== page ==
A Painting Withdrawn from Auction Thanks to the French Ministry of Culture


Vincent Féraud (1800- ?)
Allegory of Justice, 1831
Oil on canvas - 278 x 223 cm
Conseil général de Côte-d’Or
Photo : SVV Sadde

1/4/14 - Deaccessioning - Semur-en-Auxois, former court - The Conseil Général de Côte-d’Or was about to sell a 19th century painting for a modest estimate between 2 to 3,000€ on 6 April in Dijon at Sadde auctioneers. The work used to hang on the wall of the courtroom at Semur-en-Auxois until it closed and the painting then turned over to the Conseil Général which owned the property.

The canvas is by Vincent Féraud, an artist from Marseilles who exhibited several times at the Salon and in fact, this Allegory of Justice was displayed there in 1831. According to the information provided by the director of the Archives de Côte-d’Or who researched the work, the painting was listed in the furniture inventory for the court, established on 4 February 1831 [1] . A label appears on the back with the following inscription : "P. Souty". The work is not listed nor registered as a historical monument. The archivist found two other documented references to the work : in 1858 with the unfinished mention "donated to the tribunal by..." and in another inventory dated 1866, the painting was still located in the courtroom.

When notified by a curator from the Louvre who had seen the auction announced in La Gazette Drouot [2], the department of La Conservation du patrimoine mobilier et instrumental at the French Ministry of Culture and the DRAC immediately opened an investigation concerning the status of the work. At the same time, we called the Société de Vente Volontaire who told us everything was above board, that the DRAC had been consulted and authorized the sale, which was false. We also made inquiries at the Conseil Général which claimed that the work was a purchase, equally false as proven by the documents.

Although the archives of works shipped by the State present many gaps before 1848 unfortunately, in this case all indications are that this was a donation made by the State (no doubt by King Louis-Philippe) to the court at Semur-en-Auxois. On the one hand, it would appear normal that the 1831 inventory, established in February, was only completed later since the Salon took place in May. The work was thus probably acquired by the king and then sent to the court. The presence of the mention "P. Souty" on the back of the frame confirms this theory since the Souty firm, according to a reference found on the website offering the correspondence of Eugène Delacroix, was "from 1842 until 1857, among others, the framer of the Ministry of the Interior for the paintings acquired by the management of Beaux-Arts." Many other works shipped by the State show a similar label.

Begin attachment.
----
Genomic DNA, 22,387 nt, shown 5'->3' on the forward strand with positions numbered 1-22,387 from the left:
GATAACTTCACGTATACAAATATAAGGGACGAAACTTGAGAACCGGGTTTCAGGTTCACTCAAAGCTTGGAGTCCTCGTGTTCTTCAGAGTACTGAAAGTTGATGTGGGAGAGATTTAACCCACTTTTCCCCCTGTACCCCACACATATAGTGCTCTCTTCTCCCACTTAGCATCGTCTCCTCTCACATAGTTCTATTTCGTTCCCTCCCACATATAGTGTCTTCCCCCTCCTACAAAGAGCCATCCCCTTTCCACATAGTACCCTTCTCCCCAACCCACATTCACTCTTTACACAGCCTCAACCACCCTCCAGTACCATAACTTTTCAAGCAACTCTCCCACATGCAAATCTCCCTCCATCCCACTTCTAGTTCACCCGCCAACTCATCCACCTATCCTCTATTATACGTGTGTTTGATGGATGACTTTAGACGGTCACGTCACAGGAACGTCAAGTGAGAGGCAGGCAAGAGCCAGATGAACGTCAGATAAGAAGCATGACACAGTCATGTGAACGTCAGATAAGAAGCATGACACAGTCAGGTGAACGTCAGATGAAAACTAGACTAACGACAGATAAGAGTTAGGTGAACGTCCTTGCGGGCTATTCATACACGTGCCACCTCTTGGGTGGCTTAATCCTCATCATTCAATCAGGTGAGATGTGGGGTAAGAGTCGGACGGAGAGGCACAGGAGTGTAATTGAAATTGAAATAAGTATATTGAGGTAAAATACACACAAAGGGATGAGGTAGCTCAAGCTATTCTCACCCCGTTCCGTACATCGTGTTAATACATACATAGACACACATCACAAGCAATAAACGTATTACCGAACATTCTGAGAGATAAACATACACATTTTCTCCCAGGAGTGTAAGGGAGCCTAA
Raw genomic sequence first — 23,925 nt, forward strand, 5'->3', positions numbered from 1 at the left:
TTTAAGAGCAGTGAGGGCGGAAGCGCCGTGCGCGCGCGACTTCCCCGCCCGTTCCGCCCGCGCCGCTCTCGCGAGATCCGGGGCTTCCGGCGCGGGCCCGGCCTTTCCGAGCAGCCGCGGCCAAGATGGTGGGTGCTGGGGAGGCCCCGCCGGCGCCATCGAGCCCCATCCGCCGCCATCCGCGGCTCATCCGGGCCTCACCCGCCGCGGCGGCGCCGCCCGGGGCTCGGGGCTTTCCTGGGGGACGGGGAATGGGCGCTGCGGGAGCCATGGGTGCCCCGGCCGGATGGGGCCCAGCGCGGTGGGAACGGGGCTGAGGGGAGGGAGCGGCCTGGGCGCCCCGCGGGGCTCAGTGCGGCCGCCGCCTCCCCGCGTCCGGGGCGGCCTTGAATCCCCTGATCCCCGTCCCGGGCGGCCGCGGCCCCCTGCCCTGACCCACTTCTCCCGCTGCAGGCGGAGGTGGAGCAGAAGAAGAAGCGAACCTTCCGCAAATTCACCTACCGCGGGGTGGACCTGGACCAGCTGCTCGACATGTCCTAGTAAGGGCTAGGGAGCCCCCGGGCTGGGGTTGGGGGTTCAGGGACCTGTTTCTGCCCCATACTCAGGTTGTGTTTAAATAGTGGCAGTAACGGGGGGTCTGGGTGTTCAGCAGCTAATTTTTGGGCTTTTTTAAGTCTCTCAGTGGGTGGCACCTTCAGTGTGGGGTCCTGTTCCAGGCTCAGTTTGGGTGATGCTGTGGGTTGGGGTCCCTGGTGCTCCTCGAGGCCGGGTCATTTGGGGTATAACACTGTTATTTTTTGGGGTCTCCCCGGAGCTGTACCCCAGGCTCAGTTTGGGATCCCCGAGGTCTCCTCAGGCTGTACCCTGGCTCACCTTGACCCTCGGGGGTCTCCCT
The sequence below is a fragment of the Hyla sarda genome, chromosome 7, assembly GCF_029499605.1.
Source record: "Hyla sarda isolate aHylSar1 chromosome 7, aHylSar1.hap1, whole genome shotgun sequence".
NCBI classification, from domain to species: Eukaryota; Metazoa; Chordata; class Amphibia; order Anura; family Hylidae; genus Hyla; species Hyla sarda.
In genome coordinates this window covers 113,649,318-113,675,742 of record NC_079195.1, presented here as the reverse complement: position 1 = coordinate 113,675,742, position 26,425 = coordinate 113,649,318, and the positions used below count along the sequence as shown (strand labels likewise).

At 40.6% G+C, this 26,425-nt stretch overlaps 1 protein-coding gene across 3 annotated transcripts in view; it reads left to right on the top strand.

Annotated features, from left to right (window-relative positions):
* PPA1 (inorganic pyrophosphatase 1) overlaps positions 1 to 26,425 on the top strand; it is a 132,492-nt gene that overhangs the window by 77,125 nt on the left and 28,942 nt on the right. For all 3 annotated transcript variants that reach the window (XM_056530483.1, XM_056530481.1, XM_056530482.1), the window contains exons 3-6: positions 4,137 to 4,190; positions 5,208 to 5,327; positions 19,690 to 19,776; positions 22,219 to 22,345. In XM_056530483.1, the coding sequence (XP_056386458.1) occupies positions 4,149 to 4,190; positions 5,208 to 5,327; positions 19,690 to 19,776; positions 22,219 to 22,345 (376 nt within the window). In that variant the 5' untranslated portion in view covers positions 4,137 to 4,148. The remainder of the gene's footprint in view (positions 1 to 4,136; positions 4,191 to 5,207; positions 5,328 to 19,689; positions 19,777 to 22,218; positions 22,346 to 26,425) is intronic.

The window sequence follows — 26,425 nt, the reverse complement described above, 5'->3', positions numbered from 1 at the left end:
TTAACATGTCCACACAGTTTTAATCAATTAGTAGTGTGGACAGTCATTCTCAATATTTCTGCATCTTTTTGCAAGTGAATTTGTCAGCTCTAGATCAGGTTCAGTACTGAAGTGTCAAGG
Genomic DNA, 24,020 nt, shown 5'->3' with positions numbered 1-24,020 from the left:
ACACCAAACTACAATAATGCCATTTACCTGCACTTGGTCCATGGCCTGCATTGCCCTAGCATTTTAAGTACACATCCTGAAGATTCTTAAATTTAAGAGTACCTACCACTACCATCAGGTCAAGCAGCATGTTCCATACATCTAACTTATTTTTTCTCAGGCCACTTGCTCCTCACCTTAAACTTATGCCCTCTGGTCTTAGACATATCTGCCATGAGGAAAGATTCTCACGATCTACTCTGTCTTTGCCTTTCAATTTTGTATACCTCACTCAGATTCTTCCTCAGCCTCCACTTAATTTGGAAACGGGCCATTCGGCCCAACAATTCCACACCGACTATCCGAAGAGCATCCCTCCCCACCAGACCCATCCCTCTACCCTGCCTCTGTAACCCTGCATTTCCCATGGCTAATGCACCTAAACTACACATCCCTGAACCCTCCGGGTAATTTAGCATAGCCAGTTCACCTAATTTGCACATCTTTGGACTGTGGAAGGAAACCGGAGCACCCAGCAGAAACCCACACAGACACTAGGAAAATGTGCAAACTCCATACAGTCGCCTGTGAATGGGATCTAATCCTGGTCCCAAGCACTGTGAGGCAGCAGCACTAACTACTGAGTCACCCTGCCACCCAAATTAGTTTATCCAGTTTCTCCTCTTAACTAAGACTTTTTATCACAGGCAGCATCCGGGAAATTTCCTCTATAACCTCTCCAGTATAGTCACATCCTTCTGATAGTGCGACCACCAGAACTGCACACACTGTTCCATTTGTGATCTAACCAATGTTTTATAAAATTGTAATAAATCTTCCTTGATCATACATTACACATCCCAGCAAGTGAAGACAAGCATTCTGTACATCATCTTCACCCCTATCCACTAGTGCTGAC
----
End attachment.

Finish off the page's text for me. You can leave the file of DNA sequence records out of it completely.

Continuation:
Thus, it is highly probable that this painting was a deposit made by the State, a common practice in the 19th century, as it seems unlikely that a private individual would have made such a gift. As pointed out by the DRAC to the depositor, given the manner of acquisition and presentation the work belonged to the public domain (art. L2111-1 and art. L 21112-1 of the Code général de la propriété des personnes publiques, CG3P) and is therefore inalienable and cannot be deaccessioned.
Thanks to the speedy intervention of the Ministry of Culture, the painting was thus withdrawn from the auction. It will no doubt be covered by further protection (listing or registration) and a new location for its display is being considered such as, for instance, the Archives départementales housed in buildings some of which date back to the Monarchie de Juillet.

This affair is a good example of the risks facing the furnishings inside former public buildings which are sold, an ever growing number. These courtrooms, barracks, hospitals... often hold works belonging to the public domain and thus cannot be deaccessioned. Even if this were not the case, it is absolutely unacceptable to think that these institutions should do away with objects which make up part of their history and which, moreover, belong to the nation’s citizens.
The sale of buildings should require a precise inventory of the objects they contain in order to confirm their inalienable character (recurring notably to their protection as Monuments Historiques) and study the necessary conditions for presenting them to the public.

Version française


Didier Rykner, mardi 1er avril 2014


Notes

[1] Archives départementales de la Côte d’Or, IV N IV/180.

[2] This point was also confirmed by the director of the Archives départementales.



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